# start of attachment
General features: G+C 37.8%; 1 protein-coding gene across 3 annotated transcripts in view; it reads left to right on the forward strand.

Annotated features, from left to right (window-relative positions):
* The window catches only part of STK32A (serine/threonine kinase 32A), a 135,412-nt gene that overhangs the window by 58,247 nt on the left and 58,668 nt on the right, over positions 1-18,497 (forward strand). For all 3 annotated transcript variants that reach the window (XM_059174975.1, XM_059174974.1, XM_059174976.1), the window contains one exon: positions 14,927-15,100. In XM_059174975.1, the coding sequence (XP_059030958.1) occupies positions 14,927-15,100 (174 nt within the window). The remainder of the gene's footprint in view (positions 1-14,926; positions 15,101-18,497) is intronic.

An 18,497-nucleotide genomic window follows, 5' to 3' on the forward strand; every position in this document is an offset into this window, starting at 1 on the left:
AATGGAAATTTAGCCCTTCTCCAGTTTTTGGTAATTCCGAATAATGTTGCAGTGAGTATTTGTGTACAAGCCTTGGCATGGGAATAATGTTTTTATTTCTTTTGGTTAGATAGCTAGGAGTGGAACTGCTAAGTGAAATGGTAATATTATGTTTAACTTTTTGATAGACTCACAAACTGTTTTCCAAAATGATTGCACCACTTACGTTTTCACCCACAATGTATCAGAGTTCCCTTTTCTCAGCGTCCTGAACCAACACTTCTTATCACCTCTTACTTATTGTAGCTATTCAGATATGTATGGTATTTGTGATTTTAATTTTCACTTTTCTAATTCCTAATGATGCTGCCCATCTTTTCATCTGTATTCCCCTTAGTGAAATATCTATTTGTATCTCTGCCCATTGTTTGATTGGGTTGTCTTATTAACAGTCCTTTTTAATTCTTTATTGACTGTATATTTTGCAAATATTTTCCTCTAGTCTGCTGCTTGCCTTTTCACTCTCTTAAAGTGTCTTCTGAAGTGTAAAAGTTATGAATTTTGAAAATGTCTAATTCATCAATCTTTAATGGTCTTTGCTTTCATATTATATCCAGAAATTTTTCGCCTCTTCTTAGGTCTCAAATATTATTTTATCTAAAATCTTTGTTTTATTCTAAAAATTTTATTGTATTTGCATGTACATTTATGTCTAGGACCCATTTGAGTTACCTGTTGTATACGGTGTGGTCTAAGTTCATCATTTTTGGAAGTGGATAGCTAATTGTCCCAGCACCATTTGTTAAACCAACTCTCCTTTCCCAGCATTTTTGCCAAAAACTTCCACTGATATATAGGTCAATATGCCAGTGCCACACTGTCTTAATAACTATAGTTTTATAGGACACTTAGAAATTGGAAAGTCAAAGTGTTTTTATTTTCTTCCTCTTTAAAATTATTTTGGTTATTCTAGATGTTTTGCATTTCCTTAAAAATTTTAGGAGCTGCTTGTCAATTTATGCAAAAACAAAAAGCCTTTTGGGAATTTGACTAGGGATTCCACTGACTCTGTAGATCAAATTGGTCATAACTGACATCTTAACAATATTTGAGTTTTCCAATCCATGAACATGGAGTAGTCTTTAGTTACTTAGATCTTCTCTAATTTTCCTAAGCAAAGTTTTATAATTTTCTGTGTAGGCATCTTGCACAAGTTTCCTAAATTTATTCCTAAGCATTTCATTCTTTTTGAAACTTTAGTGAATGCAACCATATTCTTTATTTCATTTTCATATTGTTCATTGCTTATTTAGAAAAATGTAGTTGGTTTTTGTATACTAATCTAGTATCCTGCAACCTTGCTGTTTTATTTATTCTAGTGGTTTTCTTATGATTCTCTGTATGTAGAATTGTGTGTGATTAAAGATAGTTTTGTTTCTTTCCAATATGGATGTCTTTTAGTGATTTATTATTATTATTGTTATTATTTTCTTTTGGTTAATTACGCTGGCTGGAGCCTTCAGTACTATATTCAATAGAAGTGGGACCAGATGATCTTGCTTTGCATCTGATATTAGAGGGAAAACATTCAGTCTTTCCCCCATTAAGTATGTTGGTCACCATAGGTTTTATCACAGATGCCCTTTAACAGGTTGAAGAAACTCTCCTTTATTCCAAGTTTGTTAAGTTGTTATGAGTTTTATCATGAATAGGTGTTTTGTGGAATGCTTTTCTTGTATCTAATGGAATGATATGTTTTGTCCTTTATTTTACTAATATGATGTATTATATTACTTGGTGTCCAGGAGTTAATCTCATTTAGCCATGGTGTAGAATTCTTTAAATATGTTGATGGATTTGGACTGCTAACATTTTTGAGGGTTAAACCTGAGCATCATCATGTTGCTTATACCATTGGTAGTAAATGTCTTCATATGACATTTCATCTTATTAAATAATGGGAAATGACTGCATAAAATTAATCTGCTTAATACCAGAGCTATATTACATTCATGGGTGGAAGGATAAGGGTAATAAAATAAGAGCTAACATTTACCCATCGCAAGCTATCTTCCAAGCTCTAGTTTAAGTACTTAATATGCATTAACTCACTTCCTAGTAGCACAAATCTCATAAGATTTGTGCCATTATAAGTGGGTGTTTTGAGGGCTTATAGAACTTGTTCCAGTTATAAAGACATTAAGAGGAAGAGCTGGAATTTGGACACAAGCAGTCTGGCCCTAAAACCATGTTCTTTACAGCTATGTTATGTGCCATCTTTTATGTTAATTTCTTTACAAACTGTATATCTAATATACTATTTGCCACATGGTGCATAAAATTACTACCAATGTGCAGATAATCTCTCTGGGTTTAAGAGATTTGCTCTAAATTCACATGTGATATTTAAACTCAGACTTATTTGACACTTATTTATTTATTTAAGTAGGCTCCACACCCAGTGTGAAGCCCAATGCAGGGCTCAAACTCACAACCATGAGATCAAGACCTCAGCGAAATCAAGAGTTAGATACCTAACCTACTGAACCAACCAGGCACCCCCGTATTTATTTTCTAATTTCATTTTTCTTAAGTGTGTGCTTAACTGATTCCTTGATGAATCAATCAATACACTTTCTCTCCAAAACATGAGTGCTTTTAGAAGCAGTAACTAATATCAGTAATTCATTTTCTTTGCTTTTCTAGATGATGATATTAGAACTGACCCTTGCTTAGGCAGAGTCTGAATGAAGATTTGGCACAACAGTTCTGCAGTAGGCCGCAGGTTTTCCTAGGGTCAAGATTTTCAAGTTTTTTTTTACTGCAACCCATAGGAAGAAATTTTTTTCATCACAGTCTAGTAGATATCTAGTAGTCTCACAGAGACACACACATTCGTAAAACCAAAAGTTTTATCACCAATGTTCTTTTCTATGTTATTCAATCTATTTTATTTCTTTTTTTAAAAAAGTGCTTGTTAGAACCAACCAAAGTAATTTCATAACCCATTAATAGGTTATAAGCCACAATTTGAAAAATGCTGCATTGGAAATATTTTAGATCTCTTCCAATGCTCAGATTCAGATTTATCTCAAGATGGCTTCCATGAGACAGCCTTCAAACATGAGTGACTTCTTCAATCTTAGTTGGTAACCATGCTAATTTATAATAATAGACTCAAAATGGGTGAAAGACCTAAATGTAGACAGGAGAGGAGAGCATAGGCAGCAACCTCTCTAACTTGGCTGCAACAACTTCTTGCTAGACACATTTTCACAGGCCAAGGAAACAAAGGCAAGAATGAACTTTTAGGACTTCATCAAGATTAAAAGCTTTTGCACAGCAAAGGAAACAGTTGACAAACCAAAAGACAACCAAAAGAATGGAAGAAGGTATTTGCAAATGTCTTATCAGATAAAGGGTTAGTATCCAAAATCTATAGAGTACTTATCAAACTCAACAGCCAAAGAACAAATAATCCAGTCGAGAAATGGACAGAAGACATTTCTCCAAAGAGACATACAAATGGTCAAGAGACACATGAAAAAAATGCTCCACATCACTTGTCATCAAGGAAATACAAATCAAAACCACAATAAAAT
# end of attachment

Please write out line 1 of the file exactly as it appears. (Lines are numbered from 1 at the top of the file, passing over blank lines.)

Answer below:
General features: G+C 37.8%; 1 protein-coding gene across 3 annotated transcripts in view; it reads left to right on the forward strand.